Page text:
How to find jobs in Germany:
There is good news for all foreigners seeking employment in Germany. As mentioned above, due to a shortage of experienced workers, many businesses are frantically seeking competent individuals to fill thousands of positions around the country, Germany is now experiencing a phenomenon known as “Fachkraeftemangel,”- lack of skilled workers.
Job websites in Germany:
There are numerous job boards in Germany, but the largest provider of labor market services in Germany is the Federal Employment Agency (Bundesagentur für Arbeit, BA), which operates a network of more than 700 agencies and offices across the nation. Information on employment options, including temporary labor, is available through its International Placement Service section. You can post your skills and professional highlights on their employment portal and may also specify the kind of position you’re seeking within the particular industry. Other than that, German job and recruitment websites (Jobbörsen) frequently promote positions, with some specializing in specific areas or focusing on opportunities in Germany for foreigners. We have categorized the available job platforms in Germany:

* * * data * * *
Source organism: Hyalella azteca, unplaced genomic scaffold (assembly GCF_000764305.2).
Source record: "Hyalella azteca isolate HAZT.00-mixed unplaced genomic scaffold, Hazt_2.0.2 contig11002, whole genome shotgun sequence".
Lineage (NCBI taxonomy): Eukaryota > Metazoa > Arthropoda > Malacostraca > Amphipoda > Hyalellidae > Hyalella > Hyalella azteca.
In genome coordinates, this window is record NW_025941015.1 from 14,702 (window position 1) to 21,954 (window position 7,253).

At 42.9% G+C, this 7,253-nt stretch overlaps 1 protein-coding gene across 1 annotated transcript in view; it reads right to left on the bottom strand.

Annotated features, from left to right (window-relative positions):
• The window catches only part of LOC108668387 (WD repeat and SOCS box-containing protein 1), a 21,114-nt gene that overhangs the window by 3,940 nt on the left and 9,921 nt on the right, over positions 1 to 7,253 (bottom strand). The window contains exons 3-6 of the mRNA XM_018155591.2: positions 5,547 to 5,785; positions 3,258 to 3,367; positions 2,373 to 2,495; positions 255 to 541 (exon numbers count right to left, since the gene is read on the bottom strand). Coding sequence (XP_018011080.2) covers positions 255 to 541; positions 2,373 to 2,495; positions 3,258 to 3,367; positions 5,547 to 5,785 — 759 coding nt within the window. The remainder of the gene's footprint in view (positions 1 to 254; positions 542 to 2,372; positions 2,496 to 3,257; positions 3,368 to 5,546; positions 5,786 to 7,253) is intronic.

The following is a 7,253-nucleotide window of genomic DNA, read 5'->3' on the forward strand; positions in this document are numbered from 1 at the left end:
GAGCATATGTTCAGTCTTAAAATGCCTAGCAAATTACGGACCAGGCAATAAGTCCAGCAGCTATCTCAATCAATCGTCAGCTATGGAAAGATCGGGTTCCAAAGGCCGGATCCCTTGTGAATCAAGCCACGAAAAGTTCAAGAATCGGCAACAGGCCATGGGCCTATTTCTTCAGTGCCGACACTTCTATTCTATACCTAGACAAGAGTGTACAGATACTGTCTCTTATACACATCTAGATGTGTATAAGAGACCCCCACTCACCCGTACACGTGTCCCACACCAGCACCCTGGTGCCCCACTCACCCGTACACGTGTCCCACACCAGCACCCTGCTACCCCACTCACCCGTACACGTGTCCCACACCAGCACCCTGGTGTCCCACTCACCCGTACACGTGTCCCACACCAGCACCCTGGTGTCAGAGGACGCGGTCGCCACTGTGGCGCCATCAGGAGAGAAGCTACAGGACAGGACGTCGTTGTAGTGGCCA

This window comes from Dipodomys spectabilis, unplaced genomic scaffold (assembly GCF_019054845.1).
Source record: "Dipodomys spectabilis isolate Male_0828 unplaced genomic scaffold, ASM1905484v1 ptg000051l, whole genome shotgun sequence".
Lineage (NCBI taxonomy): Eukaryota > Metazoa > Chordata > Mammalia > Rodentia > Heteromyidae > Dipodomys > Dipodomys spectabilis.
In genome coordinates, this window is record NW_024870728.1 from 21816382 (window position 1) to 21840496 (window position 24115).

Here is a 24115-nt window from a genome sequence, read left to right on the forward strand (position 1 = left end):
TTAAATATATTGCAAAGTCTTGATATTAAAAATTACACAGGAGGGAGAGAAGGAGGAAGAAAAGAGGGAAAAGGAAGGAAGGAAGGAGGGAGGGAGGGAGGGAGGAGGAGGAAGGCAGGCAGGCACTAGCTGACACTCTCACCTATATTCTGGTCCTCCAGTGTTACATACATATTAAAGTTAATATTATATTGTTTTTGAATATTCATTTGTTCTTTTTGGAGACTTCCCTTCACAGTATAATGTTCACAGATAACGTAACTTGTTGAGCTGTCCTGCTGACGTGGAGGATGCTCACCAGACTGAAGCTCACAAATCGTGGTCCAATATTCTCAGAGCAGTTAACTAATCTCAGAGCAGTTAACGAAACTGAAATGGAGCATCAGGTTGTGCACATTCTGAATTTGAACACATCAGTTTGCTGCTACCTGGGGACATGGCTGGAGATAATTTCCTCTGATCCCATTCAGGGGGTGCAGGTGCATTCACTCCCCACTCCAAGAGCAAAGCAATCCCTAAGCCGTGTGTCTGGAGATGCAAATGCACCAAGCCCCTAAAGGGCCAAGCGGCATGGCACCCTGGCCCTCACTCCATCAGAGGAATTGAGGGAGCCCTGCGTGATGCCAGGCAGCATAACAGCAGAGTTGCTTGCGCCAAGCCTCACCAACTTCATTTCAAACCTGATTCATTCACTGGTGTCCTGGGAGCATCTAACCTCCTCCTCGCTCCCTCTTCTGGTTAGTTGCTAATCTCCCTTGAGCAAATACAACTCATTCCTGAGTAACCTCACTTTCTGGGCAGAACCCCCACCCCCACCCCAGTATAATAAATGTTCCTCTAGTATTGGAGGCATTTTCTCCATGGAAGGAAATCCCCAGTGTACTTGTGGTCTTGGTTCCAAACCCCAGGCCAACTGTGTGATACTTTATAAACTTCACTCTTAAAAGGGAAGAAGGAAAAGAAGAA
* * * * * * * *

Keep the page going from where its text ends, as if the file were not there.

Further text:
● Gesinesjobtipps (website works only in German)
English-speaking and Startup jobs in Germany:
● Top language jobs
● English jobs
● Next Station
● Germany Startup Jobs
● The Local
Internship and academics related:
● Academics – academic and research jobs
● Jobware – management, and specialist
● Staufenbiel – internships and graduate jobs
● Absolventa– internship
● Jobteaser -internship
● Stepstone – internships and graduate jobs
Five tips for job seekers in Germany:
Now that you know where to look for jobs in Germany, here are five important tips to follow to ensure that you put your best foot forward and bag the job opportunities.
Learn the German language: